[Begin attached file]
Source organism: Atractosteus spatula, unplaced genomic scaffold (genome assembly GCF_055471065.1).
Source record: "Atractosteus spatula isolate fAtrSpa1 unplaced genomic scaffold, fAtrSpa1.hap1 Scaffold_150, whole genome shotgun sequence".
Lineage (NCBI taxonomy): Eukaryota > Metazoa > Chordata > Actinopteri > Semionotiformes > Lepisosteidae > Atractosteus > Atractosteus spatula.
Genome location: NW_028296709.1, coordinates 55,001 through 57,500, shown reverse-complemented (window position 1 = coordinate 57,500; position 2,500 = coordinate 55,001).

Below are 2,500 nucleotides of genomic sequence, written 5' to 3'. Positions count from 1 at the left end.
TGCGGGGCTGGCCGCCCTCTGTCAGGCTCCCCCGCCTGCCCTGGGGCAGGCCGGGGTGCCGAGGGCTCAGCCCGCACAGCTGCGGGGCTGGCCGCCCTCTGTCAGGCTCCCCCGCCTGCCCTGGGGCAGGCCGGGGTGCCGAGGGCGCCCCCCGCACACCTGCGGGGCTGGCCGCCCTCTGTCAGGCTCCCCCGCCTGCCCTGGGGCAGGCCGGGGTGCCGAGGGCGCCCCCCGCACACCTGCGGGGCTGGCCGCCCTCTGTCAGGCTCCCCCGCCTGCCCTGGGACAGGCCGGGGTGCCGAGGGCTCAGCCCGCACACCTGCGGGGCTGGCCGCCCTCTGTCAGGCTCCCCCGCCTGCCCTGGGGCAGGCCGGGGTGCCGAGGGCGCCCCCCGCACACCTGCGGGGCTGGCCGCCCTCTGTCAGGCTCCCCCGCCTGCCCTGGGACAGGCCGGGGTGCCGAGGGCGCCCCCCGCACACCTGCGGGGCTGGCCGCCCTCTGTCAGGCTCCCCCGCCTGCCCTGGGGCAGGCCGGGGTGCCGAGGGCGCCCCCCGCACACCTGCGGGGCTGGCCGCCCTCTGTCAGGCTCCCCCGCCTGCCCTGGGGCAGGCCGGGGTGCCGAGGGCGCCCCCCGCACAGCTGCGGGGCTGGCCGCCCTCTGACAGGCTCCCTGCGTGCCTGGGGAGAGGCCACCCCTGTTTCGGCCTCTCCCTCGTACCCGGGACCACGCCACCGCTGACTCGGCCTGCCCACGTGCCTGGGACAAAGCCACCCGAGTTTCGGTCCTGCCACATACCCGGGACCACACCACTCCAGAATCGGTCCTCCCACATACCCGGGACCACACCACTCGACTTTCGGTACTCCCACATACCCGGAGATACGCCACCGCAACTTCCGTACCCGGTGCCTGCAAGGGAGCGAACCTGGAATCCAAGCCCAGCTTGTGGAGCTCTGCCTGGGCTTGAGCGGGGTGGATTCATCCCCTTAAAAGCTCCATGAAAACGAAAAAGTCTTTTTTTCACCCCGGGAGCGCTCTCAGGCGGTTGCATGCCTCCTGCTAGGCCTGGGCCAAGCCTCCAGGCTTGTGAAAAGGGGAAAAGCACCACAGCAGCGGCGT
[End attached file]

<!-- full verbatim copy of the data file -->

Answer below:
Source organism: Atractosteus spatula, unplaced genomic scaffold (genome assembly GCF_055471065.1).
Source record: "Atractosteus spatula isolate fAtrSpa1 unplaced genomic scaffold, fAtrSpa1.hap1 Scaffold_150, whole genome shotgun sequence".
Lineage (NCBI taxonomy): Eukaryota > Metazoa > Chordata > Actinopteri > Semionotiformes > Lepisosteidae > Atractosteus > Atractosteus spatula.
Genome location: NW_028296709.1, coordinates 55,001 through 57,500, shown reverse-complemented (window position 1 = coordinate 57,500; position 2,500 = coordinate 55,001).

Below are 2,500 nucleotides of genomic sequence, written 5' to 3'. Positions count from 1 at the left end.
TGCGGGGCTGGCCGCCCTCTGTCAGGCTCCCCCGCCTGCCCTGGGGCAGGCCGGGGTGCCGAGGGCTCAGCCCGCACAGCTGCGGGGCTGGCCGCCCTCTGTCAGGCTCCCCCGCCTGCCCTGGGGCAGGCCGGGGTGCCGAGGGCGCCCCCCGCACACCTGCGGGGCTGGCCGCCCTCTGTCAGGCTCCCCCGCCTGCCCTGGGGCAGGCCGGGGTGCCGAGGGCGCCCCCCGCACACCTGCGGGGCTGGCCGCCCTCTGTCAGGCTCCCCCGCCTGCCCTGGGACAGGCCGGGGTGCCGAGGGCTCAGCCCGCACACCTGCGGGGCTGGCCGCCCTCTGTCAGGCTCCCCCGCCTGCCCTGGGGCAGGCCGGGGTGCCGAGGGCGCCCCCCGCACACCTGCGGGGCTGGCCGCCCTCTGTCAGGCTCCCCCGCCTGCCCTGGGACAGGCCGGGGTGCCGAGGGCGCCCCCCGCACACCTGCGGGGCTGGCCGCCCTCTGTCAGGCTCCCCCGCCTGCCCTGGGGCAGGCCGGGGTGCCGAGGGCGCCCCCCGCACACCTGCGGGGCTGGCCGCCCTCTGTCAGGCTCCCCCGCCTGCCCTGGGGCAGGCCGGGGTGCCGAGGGCGCCCCCCGCACAGCTGCGGGGCTGGCCGCCCTCTGACAGGCTCCCTGCGTGCCTGGGGAGAGGCCACCCCTGTTTCGGCCTCTCCCTCGTACCCGGGACCACGCCACCGCTGACTCGGCCTGCCCACGTGCCTGGGACAAAGCCACCCGAGTTTCGGTCCTGCCACATACCCGGGACCACACCACTCCAGAATCGGTCCTCCCACATACCCGGGACCACACCACTCGACTTTCGGTACTCCCACATACCCGGAGATACGCCACCGCAACTTCCGTACCCGGTGCCTGCAAGGGAGCGAACCTGGAATCCAAGCCCAGCTTGTGGAGCTCTGCCTGGGCTTGAGCGGGGTGGATTCATCCCCTTAAAAGCTCCATGAAAACGAAAAAGTCTTTTTTTCACCCCGGGAGCGCTCTCAGGCGGTTGCATGCCTCCTGCTAGGCCTGGGCCAAGCCTCCAGGCTTGTGAAAAGGGGAAAAGCACCACAGCAGCGGCGT